That’s right, your favourite music industry show is now available as a podcast!
In the previous edition of Pro Tips we talked about how to put together a music event, from booking bands and talking to the venue, to dividing income on the night. This month we're sticking with a similar topic and talking about how to promote the event, and actually get people to show up on the night…
This episode is all about how to get gigs: what do you need to get started, and how do you actually get yourself booked?
First off, here's a list of things to be sure you have before you even start searching for performance opportunities.
You need songs. Good songs, and several of them. You need to know them inside out, and be able to them play without being able to clearly hear your own instrument, or any of your bandmates, (Don’t worry, if that doesn’t make sense now it will when you start gigging)
A Set List
You need to be able to play those songs one after another with little to no gap between. Maybe have some different length setlists - for instance a 15 minute one, a half hour one, and a 45 minute one, just so you can fill a variety of slots. Also, once you’ve played a gig or two remember to swap out songs which your audience don’t seem to like with newer ones - it’s kinda more important to act on what an audience thinks than what you people in the band think.
An E-Mail Address
One from which you actually respond to messages. Maybe you nominate someone in the band to do that - that could be their “band job” - i.e. the thing they do in the band which isn’t playing an instrument.
Basically proof that you can perform music, which you upload to YouTube Not a music video, (although that’s cool, it won’t help you get gigs), but videos of your band playing a song or several, all the way through will help promoters see what you can do, and what you’re likely to be like on stage. It can just be you guys playing in a garage, it doesn’t have to be anything fancy. Once you’ve played a few gigs see if you can get video of an actual live performance, then start sending out the most recent footage you have.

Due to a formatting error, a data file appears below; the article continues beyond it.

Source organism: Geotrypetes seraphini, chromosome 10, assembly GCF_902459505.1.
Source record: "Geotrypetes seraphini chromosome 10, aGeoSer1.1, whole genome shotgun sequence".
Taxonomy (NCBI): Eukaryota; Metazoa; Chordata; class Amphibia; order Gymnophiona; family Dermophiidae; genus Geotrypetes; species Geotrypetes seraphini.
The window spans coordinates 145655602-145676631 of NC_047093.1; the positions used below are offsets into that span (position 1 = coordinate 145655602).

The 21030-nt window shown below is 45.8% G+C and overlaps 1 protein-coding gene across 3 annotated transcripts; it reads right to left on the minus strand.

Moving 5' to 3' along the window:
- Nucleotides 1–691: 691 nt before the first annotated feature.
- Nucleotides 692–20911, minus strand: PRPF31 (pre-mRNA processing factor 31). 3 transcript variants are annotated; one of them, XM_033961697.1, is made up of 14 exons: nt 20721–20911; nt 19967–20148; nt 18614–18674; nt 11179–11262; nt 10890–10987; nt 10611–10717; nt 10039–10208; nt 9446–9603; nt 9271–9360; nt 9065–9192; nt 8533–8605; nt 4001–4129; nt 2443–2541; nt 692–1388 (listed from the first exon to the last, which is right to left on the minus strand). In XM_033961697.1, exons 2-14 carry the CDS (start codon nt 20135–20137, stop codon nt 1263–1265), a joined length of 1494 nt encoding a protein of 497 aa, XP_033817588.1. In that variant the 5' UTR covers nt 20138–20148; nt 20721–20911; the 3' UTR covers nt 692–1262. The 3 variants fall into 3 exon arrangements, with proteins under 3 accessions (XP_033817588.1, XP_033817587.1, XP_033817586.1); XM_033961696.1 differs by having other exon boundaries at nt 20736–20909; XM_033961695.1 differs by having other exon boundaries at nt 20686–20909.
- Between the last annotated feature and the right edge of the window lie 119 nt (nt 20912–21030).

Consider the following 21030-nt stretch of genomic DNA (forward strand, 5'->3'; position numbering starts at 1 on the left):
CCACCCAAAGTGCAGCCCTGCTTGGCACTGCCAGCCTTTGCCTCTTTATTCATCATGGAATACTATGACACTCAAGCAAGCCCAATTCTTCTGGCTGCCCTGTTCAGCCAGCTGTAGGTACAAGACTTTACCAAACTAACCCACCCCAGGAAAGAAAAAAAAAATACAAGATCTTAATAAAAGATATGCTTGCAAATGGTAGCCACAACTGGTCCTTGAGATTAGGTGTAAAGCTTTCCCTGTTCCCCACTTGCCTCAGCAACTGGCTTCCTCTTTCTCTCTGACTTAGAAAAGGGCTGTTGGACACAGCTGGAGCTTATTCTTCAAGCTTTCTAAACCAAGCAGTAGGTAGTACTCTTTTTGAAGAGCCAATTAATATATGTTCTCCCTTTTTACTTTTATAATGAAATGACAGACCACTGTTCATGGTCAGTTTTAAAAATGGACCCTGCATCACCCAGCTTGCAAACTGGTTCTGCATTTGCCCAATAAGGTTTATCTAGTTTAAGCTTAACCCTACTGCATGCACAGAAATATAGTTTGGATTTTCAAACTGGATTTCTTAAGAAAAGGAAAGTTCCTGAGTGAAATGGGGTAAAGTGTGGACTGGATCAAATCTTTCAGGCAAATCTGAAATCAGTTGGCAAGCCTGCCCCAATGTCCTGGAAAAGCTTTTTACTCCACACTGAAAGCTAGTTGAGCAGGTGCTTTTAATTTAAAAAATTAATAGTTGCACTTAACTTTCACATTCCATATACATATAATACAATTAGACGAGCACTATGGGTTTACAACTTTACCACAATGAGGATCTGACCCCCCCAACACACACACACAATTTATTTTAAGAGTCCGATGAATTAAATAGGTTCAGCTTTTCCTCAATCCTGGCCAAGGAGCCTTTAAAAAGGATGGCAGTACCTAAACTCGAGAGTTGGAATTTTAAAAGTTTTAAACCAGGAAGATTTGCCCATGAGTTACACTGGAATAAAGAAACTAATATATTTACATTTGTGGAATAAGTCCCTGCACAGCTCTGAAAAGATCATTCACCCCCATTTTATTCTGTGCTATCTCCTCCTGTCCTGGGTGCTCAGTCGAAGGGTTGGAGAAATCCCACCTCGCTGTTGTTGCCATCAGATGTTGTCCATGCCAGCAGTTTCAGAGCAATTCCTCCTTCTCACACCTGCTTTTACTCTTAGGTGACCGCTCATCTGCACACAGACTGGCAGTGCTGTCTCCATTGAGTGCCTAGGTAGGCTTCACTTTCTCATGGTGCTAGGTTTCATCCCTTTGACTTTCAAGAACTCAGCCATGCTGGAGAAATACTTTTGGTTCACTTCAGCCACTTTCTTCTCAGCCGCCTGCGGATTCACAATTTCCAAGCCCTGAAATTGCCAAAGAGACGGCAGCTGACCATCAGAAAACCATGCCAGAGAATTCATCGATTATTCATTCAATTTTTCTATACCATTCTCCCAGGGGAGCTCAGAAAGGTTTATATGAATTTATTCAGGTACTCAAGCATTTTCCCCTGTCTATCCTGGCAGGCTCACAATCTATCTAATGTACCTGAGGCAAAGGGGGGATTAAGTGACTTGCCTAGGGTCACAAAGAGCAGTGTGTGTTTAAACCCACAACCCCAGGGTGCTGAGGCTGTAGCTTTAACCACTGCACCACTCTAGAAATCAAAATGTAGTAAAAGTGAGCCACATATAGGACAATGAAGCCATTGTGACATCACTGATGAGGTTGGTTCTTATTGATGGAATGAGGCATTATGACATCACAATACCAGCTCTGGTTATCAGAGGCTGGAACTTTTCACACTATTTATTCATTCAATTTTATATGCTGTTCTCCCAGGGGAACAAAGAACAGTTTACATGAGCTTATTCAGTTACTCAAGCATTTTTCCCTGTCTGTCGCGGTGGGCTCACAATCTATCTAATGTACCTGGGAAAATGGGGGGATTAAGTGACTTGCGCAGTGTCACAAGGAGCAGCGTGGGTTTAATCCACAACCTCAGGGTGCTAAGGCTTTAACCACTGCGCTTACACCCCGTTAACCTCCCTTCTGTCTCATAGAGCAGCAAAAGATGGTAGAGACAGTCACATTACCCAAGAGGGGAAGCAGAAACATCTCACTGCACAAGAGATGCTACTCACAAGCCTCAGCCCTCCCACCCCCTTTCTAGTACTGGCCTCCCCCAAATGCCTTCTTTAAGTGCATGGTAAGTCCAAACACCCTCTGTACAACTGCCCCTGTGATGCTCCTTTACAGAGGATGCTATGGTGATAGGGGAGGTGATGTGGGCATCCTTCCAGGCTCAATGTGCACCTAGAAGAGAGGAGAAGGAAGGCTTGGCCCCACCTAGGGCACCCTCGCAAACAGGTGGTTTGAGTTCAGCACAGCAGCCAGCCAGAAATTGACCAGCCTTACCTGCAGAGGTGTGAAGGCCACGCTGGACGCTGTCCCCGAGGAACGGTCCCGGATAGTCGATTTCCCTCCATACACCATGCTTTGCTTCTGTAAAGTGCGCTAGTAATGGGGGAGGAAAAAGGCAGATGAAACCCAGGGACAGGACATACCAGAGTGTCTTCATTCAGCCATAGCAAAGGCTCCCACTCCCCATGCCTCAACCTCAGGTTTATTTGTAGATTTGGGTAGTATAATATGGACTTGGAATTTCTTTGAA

Lastly, you need to be able to perform to an audience and look like a cohesive unit on stage. This is kinda hard to learn without playing gigs, but you can totally perform to your family or friends to get used to being watched.
Now we can look at the actual steps involved with getting yourselves booked.
Step one: go to the internet; step two: use the internet. It’s easy, type where it is you live followed by the word “gigs” or “events”. Maybe try “pub gigs” as well. Some of these venues will have an in-house promoter in which case you can just drop the pub an email with a link to your performance video, and a little bit of info about your band.
Research promoters. Again, use the internet. Some promoters will run different nights at different venues for different crowds so they’re possibly more likely to be able to help you than an in-house promoter. Even better, you could go to one of these local gigs from your research and at the end of the performances try and talk to the promoter When talking to a promoter don’t go into loads of detail about your band “we’re a metal band / we have our own drum kit and amps we don’t mind letting others use them” then you swap contact details.
Lastly, here's a few final considerations which may help.
So when you talk to promoters, (or anyone else for that matter), you don’t have to go scribbling your email down on a scrap piece of paper. Even simple business cards will make you look twice as professional.
A Facebook page
Promoters shouldn’t judge you by the number of likes you have, but some of them will. What’s important to promoters who are a little smarter is the number of interactions from fans, so try and propagate likes, shares and comments on whatever you post.
You have to be pretty ballsy to talk to strangers, especially when you know nothing about each other and you want them to give you gigs, so it doesn’t hurt to send the most confident person in the band to talk to promoters - as long as confidence doesn’t turn into arrogance.
If you’re able to move all your own gear around it makes it much easier on the promoter as they won’t have to find amps or cabinets or bits of drum kits for you to use. In fact, if you’re able to bring your own drums and amps and that you should consider letting the other bands performing with you use them - that will make you pretty popular.
This may be more helpful down the line, but any interviews, whether written, audio or video, can help a promoter get an idea of how professional you guys are. In fact, we have another video on exactly this - check out How To Get Gigs right here.